How Tara Donovan Transformed More Than 200,000 Used CDs Into Monumental Sculptures

In 'Stratagems' at Pace in New York, the artist is giving new life to 'relics of a very recent past.'

Installation view of Tara Donovan: Stratagems 540 West 25th Street, New York, NY 10001 May 3–August 16, 2024. Photography courtesy Pace Gallery

“I try to find out if a given material can transcend itself, transcend its origins, transcend its appearance,” said artist Tara Donovan as we walked around her latest sculptures, intricate columnar forms that feel at once ancient and futuristic. “Can the material take on an atmospheric and ethereal appearance when viewed in a population?” Donovan’s new works, now on view in her new exhibition “Stratagems” at Pace Gallery (through August 16) elevate an unlikely material; these works are made out of more than 200,000 recycled CDs that she’s collected over the past year. 

Compact discs may be new to Donovan’s 25-year practice but they are in keeping with her longstanding reappraisal of mass-produced materials. It’s a practice that has produced sublime, large-scale installations, which are now in leading museum collections the world over.

In many ways, Donovan’s career has been ascendant from the start, but its staying power has been her embrace of experimentation. Fresh from earning her MFA, the Queens-born artist burst into the art world with a 1999 museum exhibition at Corcoran Gallery of Art in Washington, D.C. That show was soon followed by her inclusion in the Whitney Biennial in 2000. In 2005, she joined Pace Gallery and in 2008 she was awarded the MacArthur “Genius Grant.”

portrait of tara donovan sitting on a concrete stairwell

Portrait of Tara Donovan. Courtesy Pace Gallery.

She quickly became known for her site-specific installations that transformed modest, artificial, consumer objects from everyday life into biomorphic forms that conjured up natural phenomena, from rock formations to vegetal growth. Among her most iconic works are Nebulous (2002) which was made of Scotch tape, and Haze (2003), made entirely of straws. Over the years, the artist has embraced materials from slinky toys to pins. This Sunday, the Bruce Museum in Greenwich, Connecticut, will open “Aggregations” an exhibition focused on a singular, large-scale work by Donovan that is made of thousands of acrylic rods.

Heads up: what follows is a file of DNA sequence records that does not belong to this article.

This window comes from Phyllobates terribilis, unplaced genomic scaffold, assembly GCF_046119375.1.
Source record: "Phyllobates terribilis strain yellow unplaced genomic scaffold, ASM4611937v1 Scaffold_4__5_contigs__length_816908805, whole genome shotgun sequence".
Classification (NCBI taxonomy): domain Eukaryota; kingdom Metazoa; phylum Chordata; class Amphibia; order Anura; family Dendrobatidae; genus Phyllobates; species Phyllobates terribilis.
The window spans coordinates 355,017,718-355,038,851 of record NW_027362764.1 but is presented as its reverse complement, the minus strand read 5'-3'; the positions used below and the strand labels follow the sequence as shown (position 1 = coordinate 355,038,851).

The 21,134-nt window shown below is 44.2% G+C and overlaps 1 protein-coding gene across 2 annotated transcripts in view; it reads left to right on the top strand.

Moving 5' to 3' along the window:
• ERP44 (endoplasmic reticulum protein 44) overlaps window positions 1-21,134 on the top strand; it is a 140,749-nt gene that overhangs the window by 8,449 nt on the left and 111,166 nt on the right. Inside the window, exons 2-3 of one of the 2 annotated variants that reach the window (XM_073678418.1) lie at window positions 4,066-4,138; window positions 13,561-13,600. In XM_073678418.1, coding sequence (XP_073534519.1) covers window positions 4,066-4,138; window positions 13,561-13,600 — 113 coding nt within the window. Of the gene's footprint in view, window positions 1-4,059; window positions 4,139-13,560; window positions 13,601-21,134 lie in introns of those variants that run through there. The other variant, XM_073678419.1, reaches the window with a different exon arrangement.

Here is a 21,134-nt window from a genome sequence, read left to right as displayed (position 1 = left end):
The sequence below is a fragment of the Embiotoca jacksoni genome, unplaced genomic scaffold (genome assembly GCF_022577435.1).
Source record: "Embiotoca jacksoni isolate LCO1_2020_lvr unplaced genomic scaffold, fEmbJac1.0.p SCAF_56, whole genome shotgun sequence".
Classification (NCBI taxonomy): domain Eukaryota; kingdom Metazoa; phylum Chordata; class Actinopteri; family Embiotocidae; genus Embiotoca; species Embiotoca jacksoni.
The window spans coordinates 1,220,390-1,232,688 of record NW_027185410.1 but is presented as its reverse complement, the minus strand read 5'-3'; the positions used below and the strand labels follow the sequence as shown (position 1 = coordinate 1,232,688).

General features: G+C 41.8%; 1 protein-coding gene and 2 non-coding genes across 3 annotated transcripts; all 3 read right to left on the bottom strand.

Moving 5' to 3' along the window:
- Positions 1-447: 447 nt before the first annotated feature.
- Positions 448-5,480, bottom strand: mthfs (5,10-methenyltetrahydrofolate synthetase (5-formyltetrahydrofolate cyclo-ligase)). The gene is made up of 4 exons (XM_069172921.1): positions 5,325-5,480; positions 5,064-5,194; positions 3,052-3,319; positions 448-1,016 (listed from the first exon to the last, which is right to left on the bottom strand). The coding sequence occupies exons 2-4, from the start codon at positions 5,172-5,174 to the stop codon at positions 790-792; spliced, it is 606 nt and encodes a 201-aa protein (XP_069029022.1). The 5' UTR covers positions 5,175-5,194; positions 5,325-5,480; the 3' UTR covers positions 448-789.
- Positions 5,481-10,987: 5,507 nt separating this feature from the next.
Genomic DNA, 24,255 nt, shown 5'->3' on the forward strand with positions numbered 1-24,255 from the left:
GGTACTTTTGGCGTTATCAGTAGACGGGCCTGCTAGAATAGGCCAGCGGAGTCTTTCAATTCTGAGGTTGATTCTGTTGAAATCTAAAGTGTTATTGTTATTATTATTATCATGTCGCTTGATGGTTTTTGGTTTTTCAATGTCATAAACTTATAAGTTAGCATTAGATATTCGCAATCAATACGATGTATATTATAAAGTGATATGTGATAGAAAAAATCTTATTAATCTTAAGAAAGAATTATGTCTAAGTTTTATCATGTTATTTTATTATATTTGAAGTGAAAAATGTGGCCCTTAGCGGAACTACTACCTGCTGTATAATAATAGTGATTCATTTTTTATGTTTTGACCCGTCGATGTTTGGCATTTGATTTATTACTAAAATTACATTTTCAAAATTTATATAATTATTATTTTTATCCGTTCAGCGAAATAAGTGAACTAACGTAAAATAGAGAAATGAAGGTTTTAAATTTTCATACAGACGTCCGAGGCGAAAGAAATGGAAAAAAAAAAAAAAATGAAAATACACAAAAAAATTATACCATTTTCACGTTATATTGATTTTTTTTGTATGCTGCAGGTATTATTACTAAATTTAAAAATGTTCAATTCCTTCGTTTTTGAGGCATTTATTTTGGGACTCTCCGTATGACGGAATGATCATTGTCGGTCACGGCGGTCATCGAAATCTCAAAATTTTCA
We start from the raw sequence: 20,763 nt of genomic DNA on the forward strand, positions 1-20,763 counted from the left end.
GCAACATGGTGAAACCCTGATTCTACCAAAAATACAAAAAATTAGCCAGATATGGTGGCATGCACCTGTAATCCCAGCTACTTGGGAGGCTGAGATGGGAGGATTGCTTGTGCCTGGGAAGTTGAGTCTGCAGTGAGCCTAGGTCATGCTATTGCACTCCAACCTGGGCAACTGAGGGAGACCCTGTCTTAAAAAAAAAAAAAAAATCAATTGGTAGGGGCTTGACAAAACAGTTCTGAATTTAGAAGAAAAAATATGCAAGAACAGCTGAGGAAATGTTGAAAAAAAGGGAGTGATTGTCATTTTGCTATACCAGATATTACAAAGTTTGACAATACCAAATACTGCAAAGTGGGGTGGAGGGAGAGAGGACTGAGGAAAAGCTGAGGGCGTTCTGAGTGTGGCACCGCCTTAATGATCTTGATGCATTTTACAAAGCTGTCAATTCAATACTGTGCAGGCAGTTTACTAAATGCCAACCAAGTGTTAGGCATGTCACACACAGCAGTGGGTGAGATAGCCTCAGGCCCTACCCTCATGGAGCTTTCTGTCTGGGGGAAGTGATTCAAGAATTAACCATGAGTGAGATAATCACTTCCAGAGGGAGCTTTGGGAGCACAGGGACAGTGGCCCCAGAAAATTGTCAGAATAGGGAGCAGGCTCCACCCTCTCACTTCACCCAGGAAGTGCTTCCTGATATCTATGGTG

Uncovering the material possibilities of compact discs has been fruitful. “I definitely am not done with CDs,” she said. “It’s been fun and intense and I think I have more I can say with it.” During Frieze week, I caught up with the artist to learn more about her newest works how conversations about her work have changed over the decades.

You have a history of working with mass manufactured materials—straws, pins, pencils. In your new show, “Stratagems,” you have built these transcendent columnar sculptures out of recycled CDs. How did you wind up working with this material? 

Last year I was traveling a bit and I started going to recycling centers. Some recycling centers are attached to garbage dumps, some of them have a storefront. At one space, I came across a bag of CDs that were being sold for a dollar. I bought them, brought them back to the studio, and laughed at them. They sat on my desk for months without me doing anything with them. I had a moment where I was hovering above the trash can with them in my hand. I thought: “You did pay for them. Give it a go.” 

When there was a moment when I was holding them up, looking at them, and the light caught the CDs in a certain way. I thought, “Ah, there is some real potential here.” In truth, my process can be more painful than it is playful. I embark into a process of faith and failure. How can I build something structurally stable with this material? So, then I bought a ton of CDs on eBay. I sorted them by color and started to glue them face to face and get rid of the labels. Then they became a single unit. 

photograph of a helix shaped sculpture made out of cds by artist tara donovan

Tara Donovan, Stratagem X, 2024. © Tara Donovan, courtesy Pace Gallery.

How did you go from two CDs glued together to these monumental sculptures?  

The core of my entire practice is very much in line with how architecture works. I find a basic building block and I interrogate and investigate it until I can find things that will work, for instance, tacking them together with double stick tape or trying to figure out how I can get light to travel through them. The process went on for months. These sculptures are very heavy. In total, I bought probably 500,000 CDs from eBay. The sculptures in this show include 200,000 to 250,000 CDs. Each of the CDs has data on it—maybe a few hundred sprinkled might happen to be blank but all of these CDs were recycled. 

Why these tall totemic shapes? Some are like helixes.

At first, I made a few larger works that were not vertical. I’ve been with Pace Gallery for 20 years now, though, so I was thinking, in the back of my mind, if I did show these works, what could be the best place to show them? On the seventh-floor of Pace’s New York gallery, the conversation between art and architecture really becomes prioritized. The space was designed as the Pace Live space for performances and talks, so it has a different purpose.